Letter S

The Definition of Sporting Clays

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Sporting Clays

A shotgun shooting sport that combines elements of skeet and trap, and that is designed to simulate field conditions.


19 Other Firearms Definitions You Need To Know


Erosion

The wearing away of a barrel's metal surface by a bullet or shot charge or by the heat of powder gases.

Slide

The upper portion of a semi-automatic pistol that houses the barrel and contains the breechblock and portions of the firing mechanism. Ejecting the spent case as it moves to the rear and loading a fresh cartridge into the chamber as it moves forward again. As its name states, it slides along tracks in the top of the frame during the recoil process providing the linkage between the breechblock and barrel.

Traditional Isosceles

In the Traditional Isosceles stance, Both arms are stretched almost equally forward with the gun centered forward. The knees are straight or only slightly flexed, and the entire body is upright and parallel to the target. This is an acceptable range stance provided recoil control is not an issue and you don't need to make rapid follow-up shots. However, if you are practicing for self-defense, you will probably want to use the Modern Isosceles stance stance instead.

COL

Abbreviation for Cartridge Overall Length.

Cordite

A family of smokeless propellants developed and produced in the United Kingdom from 1889 to replace gunpowder as a military propellant. Like gunpowder, cordite is classified as a low explosive because of its slow burning rates and consequently low brisance. The hot gases produced by burning gunpowder or cordite generate sufficient pressure to propel a bullet or shell to its target, but not enough to destroy the barrel of the firearm, or gun.

Headspace

The distance, or clearance, between the base of a chambered cartridge and the breech face (or bolt face) of a firearm. This is a critical dimension, particularly in high powered rifles. If there is too little headspace, the bolt will not close. If there is too much headspace the cartridge will not be properly supported in the chamber and the cartridge will expand upon firing and may rupture, blasting high-pressure gas into the action and possibly into the body of the shooter. Headspace should be .003" - .006" in a centerfire rifle. It can be checked with a set of "Go and No-Go" gauges specific to the calibre in question. (See below.) With a standard cartridge, the headspace is registered by the shoulder, with a belted cartridge, the headspace is registered by the forward edge of the belt.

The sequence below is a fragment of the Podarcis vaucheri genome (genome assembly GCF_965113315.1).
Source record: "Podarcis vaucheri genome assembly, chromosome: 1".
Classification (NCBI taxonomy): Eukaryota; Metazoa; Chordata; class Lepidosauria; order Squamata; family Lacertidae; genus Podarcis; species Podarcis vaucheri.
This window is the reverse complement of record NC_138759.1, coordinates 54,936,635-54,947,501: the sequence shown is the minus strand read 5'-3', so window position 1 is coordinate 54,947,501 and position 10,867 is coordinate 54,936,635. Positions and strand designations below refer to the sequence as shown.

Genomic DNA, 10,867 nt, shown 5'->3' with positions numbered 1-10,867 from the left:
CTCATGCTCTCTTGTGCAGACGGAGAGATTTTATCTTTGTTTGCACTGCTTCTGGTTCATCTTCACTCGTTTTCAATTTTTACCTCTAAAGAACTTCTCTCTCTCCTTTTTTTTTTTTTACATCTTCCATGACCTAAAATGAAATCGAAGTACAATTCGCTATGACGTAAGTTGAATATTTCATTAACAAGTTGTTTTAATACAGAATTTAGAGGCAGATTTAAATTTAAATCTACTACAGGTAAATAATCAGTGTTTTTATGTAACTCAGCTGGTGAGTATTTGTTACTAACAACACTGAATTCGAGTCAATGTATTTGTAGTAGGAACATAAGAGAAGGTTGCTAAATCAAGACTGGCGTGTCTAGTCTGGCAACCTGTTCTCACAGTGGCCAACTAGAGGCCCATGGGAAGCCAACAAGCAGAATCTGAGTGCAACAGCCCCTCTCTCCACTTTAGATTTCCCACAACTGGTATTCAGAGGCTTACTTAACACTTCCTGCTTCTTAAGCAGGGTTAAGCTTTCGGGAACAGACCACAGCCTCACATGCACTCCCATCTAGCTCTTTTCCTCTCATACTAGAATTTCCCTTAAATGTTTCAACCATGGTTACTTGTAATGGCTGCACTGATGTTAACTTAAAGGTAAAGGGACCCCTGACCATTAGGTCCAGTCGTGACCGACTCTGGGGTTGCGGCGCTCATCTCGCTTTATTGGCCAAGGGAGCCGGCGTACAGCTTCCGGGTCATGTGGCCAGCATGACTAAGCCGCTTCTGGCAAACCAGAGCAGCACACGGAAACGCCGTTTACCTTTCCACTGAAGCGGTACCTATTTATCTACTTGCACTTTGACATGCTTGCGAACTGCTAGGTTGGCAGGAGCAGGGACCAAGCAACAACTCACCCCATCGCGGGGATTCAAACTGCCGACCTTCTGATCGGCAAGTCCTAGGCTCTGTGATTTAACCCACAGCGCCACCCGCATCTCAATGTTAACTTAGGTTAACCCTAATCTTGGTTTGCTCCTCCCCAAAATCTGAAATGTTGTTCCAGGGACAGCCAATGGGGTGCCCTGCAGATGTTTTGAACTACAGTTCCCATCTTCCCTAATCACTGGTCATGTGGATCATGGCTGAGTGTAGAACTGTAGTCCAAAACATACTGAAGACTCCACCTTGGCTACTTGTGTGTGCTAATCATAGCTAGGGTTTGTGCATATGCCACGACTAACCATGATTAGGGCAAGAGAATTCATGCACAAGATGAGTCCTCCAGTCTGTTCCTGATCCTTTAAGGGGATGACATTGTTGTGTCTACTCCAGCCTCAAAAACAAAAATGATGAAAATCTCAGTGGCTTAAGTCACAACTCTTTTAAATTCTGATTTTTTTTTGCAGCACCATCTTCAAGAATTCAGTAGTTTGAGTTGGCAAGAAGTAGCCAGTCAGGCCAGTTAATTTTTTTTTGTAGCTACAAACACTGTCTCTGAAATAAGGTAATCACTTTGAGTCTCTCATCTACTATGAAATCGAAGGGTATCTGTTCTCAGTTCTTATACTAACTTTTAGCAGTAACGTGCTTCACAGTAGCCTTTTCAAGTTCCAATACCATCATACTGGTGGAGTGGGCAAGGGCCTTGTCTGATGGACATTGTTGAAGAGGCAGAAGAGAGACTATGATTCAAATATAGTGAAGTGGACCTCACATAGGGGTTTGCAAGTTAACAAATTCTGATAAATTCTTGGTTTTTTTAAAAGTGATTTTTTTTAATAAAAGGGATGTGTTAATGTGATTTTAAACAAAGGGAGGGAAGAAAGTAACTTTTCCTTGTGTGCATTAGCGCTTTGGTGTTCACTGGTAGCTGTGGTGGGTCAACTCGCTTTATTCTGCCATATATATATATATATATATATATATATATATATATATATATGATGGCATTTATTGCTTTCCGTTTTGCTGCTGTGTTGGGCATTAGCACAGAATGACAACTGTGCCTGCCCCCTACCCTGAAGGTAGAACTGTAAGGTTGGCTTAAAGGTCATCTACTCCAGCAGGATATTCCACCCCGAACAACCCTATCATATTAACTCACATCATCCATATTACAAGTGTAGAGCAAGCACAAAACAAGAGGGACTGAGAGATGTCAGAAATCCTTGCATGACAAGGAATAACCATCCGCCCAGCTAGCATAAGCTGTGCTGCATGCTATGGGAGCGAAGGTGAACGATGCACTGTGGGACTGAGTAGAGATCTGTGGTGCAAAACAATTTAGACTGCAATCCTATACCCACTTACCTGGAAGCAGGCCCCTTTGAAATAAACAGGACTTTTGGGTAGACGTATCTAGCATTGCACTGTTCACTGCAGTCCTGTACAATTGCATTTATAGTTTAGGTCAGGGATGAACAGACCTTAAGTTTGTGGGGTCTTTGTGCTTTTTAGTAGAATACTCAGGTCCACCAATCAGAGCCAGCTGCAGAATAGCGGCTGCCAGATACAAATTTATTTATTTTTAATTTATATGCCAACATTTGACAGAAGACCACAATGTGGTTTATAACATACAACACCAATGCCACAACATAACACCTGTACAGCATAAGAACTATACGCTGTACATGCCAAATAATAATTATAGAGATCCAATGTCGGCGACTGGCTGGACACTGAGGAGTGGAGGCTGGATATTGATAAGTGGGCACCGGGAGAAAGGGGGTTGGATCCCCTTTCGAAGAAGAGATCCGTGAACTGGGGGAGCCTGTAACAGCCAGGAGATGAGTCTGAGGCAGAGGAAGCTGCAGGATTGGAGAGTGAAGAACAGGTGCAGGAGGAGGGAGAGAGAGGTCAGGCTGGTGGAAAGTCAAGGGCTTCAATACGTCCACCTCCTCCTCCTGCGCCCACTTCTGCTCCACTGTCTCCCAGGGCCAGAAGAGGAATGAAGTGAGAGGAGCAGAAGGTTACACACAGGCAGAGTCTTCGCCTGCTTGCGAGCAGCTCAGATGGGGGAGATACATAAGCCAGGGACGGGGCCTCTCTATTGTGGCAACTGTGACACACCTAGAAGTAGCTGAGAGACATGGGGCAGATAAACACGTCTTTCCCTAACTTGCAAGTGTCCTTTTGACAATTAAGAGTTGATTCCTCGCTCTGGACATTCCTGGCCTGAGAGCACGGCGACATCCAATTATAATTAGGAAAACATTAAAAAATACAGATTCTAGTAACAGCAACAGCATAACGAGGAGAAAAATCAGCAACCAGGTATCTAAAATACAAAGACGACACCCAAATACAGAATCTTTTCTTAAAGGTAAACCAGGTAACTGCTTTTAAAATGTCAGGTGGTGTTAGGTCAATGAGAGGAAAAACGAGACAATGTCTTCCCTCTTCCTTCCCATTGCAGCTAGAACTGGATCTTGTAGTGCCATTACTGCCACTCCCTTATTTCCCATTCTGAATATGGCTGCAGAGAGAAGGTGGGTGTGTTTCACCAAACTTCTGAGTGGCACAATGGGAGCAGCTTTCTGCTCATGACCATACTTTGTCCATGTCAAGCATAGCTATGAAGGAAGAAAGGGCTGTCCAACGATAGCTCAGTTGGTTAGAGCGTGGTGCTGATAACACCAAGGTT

Parallax

This occurs in telescopic sights when the primary image of the objective lens does not coincide with the reticle.Telescopic sights often have parallax adjustments to minimize this effect.

Self-Opening

Attribute of a break-open gun whereby the barrels drop down simply by pressing the toplever without muscling them open manually. The Holland & Holland system utilizes a coil spring within a cylindrical housing mounted just ahead of the forward lump to urge the barrels open. The Purdey system utilizes residual energy remaining in the mainspring after the gun has been fired. Both systems enable a shooter to load more quickly when birds are coming fast.

BUG

Abbreviation for 'Back Up Gun'

Three Gun

A shooting sport where cometitors use three different guns on each stage of the competion; shotgun, rifle and handgun.

Submachine Gun

A machine gun that fires pistol caliber rounds such as .45 acp or 9mm Luger (Parabellum)

Riot Gun

A popular term for a short barreled repeating shotgun as frequently used in law enforcement and personal protection.

Doughnut Pattern

A shotgun pattern with a hole in the middle generally caused by the interference of the top wad.

Propellant

The substance which imparts movement to the projectile in a firearm. In a firearm, usually powder. In an airgun the propellant is air or Co2

Tunnel Claw Mount

A claw [scope] mount with openings through which a shooter can use a rifle's iron sights without removing the scope.

Backstrap

The rearmost surface of the grip on a handgun. the term originated with old pistols. The grips surrounded the frame, making the rearmost of the frame appear as a strap.

Snap Cap

An inert ammunition-shaped object, used in practice to simulate misfeeds and other malfunctions. Some folks also use them during dry fire practice to cushion the firing pin as it strikes.

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